Pedestrian Accident Claims
Pedestrian Accident Claims
If you or a loved one has been in a pedestrian accident, you should seek immediate medical attention and the information of the at-fault driver’s insurance company. Many pedestrian accidents involve severe injuries, and it is important that you consult with a personal injury attorney. Below is a brief summary of the key aspects of a successful claim. If you have questions, feel free to contact me to discuss your case. I will be happy to answer your questions and help you determine if you have a case.
Studies have shown that 80% of car accidents and 65% of near-crashes involve a driver looking away from the road for at least two seconds. Even two seconds away from the road doubles the driver’s chance of having an accident, as the driver is likely to be distracted by something other than driving. Cognitive distractions, on the other hand, cause the driver to lose focus on the road, such as using a cell phone. Car accidents involving pedestrians can cause serious injuries, as pedestrians are vulnerable to collisions with vehicles.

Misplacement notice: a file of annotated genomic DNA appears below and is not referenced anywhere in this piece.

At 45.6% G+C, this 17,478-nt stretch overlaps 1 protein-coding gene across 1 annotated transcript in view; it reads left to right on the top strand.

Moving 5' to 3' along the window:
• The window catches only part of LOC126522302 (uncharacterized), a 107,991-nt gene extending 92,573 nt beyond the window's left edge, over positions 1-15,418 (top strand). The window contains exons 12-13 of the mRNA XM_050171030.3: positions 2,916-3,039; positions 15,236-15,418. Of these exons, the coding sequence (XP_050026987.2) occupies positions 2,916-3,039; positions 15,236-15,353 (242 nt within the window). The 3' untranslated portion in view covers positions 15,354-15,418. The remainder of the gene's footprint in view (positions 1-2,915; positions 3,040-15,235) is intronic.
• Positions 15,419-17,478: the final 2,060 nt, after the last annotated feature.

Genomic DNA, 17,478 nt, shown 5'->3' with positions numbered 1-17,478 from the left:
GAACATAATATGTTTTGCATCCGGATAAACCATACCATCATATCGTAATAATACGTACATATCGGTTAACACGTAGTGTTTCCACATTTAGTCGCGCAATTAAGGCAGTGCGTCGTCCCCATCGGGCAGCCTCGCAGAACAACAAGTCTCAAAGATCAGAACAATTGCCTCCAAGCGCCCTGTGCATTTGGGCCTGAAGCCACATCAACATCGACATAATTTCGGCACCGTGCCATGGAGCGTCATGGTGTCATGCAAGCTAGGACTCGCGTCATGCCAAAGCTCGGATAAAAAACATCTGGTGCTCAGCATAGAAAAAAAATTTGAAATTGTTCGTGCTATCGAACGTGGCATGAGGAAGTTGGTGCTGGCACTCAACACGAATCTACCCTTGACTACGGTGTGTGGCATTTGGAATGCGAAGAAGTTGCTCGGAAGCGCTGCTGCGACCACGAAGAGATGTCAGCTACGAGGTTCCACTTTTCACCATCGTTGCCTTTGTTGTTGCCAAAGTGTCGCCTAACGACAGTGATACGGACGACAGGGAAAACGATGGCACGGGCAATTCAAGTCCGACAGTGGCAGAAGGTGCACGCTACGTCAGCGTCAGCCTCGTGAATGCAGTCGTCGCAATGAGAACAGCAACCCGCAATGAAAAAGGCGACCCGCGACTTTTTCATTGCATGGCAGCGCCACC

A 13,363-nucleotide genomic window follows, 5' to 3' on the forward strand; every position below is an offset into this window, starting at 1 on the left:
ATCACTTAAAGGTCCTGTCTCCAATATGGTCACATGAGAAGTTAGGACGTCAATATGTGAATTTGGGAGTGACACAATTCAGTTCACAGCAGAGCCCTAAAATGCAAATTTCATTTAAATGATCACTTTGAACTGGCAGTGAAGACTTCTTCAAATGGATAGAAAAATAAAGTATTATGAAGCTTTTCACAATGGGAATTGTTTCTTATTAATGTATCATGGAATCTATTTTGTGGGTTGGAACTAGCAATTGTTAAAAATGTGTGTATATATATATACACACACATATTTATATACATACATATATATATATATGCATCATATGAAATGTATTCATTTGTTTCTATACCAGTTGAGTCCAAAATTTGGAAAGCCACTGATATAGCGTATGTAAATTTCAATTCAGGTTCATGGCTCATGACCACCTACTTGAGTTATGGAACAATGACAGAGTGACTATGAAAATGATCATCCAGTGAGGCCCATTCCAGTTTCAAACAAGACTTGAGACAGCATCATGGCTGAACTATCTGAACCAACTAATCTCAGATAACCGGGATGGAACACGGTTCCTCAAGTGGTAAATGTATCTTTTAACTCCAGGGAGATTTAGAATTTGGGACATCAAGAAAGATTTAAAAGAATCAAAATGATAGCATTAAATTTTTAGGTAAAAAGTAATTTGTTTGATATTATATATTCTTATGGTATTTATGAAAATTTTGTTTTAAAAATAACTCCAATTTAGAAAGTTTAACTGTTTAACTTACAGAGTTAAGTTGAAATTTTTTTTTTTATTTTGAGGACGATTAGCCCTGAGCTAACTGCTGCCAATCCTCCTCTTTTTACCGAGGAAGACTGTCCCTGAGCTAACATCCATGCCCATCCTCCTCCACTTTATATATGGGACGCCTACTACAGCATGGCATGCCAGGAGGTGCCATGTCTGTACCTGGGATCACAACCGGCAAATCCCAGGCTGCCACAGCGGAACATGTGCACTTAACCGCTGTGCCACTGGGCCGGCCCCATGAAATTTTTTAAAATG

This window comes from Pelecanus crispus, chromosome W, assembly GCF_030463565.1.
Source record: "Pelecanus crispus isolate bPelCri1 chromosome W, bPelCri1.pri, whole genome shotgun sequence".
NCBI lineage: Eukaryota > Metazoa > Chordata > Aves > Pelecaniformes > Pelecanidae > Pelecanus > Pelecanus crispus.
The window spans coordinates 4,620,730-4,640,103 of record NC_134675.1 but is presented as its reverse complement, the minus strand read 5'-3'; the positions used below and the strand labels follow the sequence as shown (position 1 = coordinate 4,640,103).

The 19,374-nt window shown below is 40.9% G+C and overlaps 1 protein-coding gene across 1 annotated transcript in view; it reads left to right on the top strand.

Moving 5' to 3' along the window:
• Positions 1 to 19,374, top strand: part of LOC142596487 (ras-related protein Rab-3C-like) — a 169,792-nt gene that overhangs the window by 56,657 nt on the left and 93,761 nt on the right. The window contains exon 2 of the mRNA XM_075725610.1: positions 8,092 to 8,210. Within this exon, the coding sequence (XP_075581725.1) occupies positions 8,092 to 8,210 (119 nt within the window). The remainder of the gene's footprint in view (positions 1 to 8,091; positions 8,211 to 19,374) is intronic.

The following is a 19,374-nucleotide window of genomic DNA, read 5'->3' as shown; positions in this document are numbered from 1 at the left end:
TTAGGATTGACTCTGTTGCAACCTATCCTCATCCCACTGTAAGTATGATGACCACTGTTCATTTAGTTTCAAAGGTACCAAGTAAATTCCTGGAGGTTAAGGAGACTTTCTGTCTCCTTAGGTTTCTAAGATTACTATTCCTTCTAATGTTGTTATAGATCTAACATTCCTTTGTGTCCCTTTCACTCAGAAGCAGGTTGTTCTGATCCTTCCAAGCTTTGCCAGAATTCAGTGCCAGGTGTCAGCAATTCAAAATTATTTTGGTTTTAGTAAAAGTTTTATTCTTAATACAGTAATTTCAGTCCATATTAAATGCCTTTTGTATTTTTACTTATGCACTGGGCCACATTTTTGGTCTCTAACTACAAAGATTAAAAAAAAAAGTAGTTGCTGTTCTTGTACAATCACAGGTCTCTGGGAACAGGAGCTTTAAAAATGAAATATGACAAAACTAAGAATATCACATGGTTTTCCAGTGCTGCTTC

Pedestrian deaths are among the most common types of auto accidents, and they can be caused by a variety of different factors. Drivers are less likely to notice pedestrians when they’re distracted by texting, eating, listening to music, or even reading a newspaper. In addition to distracted driving, drivers should pay attention to school signs and pedestrians crossing the road. In 2018, over 400 pedestrians were killed by distracted drivers, including 77 bicyclists.
As a result of these statistics, the National Highway Traffic Safety Administration (NHTSA) has launched several campaigns to promote awareness about distracted driving. Despite these efforts, statistics don’t indicate an immediate fix to this growing problem. Despite the varying statistics, it’s still worth examining the causes of distracted driving. The following list highlights a few of the most common causes. While distracted driving is the leading cause of pedestrian accidents in the United States, there’s no single cause for these crashes.